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Protecting Yourself from Workplace Violence

 

Glance through recent headlines and you’ll quickly realize that workplace violence is a pressing issue.

 

Workplace violence is defined by The National Institute for the Prevention of Workplace Violence as acts of aggression or violence that occur in the workplace or are related to the workplace. Such acts could include assaults, threats, or emotionally abusive behaviors.

 

This type of crime is a serious safety issue in workplaces of all kinds, with some reports estimating that there are an average of two million cases of assault and violent threats made against US workers every year. Many of these violent acts are committed by outsiders, while others are committed by current or former employees, or intimate partners or spouses of current or former employees.

 

For employees, executives, and workers of any type of business, it’s crucial to know how to recognize and protect yourself in the event of a workplace violence incident. We’ve provided seven essential tips for employees below.

 

Learn how to recognize warning signs. Many acts of workplace violence are perpetrated by employees. You can avoid becoming a victim by remaining alert to signs of violence in your coworkers. Common warning signals may include aggressive behavior, frequent arguments, and direct or indirect threats or references to weapons.

 

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Take steps to prevent it. If you observe aggressive, belligerent, or unusual behavior in a coworker, customer, or visitor to your workplace, talk to a boss or manager. It’s always better to be safe than sorry, and in many cases you can prevent big problems with small preventative steps.

 

Avoid dangerous scenarios. You should avoid working late into the night, or traveling to unfamiliar locations alone. When you travel to community settings, carry the minimum amount of cash possible as well as appropriate identification.

 

Stay calm. If you ever do find yourself involved in a situation with a belligerent, hostile, or aggressive coworker, customer, or other individual at work, try your best to stay calm. Maintain eye contact with the threatening individual, and make an effort to show you are listening attentively.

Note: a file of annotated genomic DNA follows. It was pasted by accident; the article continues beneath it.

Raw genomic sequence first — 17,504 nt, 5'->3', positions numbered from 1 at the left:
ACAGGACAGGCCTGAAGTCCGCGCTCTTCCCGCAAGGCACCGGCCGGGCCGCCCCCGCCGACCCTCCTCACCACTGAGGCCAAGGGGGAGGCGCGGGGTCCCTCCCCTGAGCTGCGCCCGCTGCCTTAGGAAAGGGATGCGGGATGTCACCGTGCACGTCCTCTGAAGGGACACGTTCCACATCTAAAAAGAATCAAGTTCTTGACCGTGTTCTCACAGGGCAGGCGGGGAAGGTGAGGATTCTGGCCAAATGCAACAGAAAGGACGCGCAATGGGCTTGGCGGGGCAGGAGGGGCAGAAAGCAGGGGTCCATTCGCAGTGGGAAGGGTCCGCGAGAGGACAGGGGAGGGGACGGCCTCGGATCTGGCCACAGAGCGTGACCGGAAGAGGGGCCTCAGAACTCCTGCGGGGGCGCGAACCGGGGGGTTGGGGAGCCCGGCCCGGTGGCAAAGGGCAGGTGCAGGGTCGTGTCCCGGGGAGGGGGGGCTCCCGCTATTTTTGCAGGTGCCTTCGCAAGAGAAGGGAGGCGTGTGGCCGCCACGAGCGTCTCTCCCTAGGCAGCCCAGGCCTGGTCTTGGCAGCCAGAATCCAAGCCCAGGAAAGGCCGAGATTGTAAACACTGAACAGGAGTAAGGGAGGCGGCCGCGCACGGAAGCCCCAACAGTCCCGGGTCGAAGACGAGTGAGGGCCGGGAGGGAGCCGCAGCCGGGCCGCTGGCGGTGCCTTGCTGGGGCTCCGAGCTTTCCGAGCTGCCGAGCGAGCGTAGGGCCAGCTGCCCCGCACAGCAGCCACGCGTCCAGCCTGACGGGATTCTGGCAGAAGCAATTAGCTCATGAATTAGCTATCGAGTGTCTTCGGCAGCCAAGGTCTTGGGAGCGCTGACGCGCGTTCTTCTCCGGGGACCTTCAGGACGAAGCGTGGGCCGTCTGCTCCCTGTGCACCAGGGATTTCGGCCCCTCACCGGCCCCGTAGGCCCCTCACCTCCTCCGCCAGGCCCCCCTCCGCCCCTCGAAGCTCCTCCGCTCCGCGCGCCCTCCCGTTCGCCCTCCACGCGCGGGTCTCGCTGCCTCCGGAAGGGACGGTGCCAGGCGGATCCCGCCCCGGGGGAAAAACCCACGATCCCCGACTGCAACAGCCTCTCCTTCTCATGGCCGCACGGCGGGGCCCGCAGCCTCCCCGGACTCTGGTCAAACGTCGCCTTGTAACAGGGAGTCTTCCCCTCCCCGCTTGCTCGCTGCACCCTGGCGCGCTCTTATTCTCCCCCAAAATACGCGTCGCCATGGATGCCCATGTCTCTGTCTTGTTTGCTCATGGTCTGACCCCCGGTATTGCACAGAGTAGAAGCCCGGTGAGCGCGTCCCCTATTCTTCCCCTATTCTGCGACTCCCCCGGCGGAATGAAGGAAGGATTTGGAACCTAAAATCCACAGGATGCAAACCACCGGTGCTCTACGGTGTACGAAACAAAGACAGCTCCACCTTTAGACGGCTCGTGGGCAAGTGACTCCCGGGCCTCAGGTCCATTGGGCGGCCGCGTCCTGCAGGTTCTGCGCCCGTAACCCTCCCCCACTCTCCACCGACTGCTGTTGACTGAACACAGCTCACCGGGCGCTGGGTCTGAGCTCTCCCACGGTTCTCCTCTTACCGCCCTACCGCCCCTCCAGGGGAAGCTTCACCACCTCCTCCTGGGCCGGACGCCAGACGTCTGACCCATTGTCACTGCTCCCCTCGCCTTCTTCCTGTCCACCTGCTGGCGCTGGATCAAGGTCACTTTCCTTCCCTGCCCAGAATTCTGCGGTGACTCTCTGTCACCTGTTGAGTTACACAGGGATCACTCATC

Get help. As soon as a situation escalates, and a person begins yelling, swearing, or threatening you, signal a coworker or manager that you need help. If possible, have them call the police—you should not make the call yourself if you can avoid it.

 

Tread carefully around weapons. It’s important to keep as calm as possible even if a coworker, customer, or other individual threatens you with a gun, knife, or other weapon. Maintain eye contact and follow the individual’s instructions. Continue talking and try to stall for time, but do not put yourself or others in danger. Do not attempt to grab the weapon, but do keep an eye out for a chance to escape safely .

 

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Report threats. You should report even seemingly minor incidents to your supervisor and local law enforcement to avoid the possibility of an even more dangerous incident in the future.

 

If You Have Been a Victim of Workplace Violence

 

As an employee, you have a right to a safe and secure workplace. Many cases of workplace violence could have been avoided with proper safety measures and appropriate precautions. Business and property owners have a legal duty to provide safe premises to employees, customers, and visitors, and to protect them from harm caused by workplace violence incidents when those incidents are foreseeable. When business and property owners fail to live up to this standard, they put workers and guests at risk for criminal attack.

 

To protect employees, customers, and other visitors to their property, owners should provide adequate security measures such as:

 

  • Security guards
  • Adequate lighting
  • Working locks
  • Alarms on windows and doors
  • Security video cameras

 

If you have suffered harm or injury at work due to the property or business owner’s failure to provide reasonable security measures, you may be able to hold them responsible for their negligence through a negligent security claim. By filing a negligent security claim, you may be able to recover compensation for the injury or losses you suffered.

 

Talk to an experienced Florida negligent security attorney if you have been a victim of workplace violence. Your lawyer may be able to work with you to prove the property or business owner should have been aware of the risk or hazard that contributed to the incident, but failed to act.

To support your case, your attorney may collect evidence, gather witnesses, and examine crime statistics and other records to determine whether the violent incident was foreseeable. With a good negligent security lawyer on your side, you will be in the best position possible to obtain compensation for medical bills, lost wages, and other costs related to your long-term recovery.

 

About the Author:

 

Steven Slootsky is a 1985 graduate of Nova Law School, which means he’s been a practicing Fort Lauderdale injury lawyer for more than 2 decades. He founded the Law Offices of The Injury Law Firm of South Florida in 1991. The Fort Lauderdale-based accident attorney is a member of the Florida Bar, as well as the Federal Bar for the Southern District for the U.S. District Court. During his career as a personal injury lawyer/auto accident compensation attorney, Steven has served as the co-chair of the Workers’ Compensation section for Broward County, Florida. He is also a Bronze member of the Florida Workers Advocates, a former member of the board, and serves as an “Eagle” member of the Florida Academy of Trial Lawyers.

 

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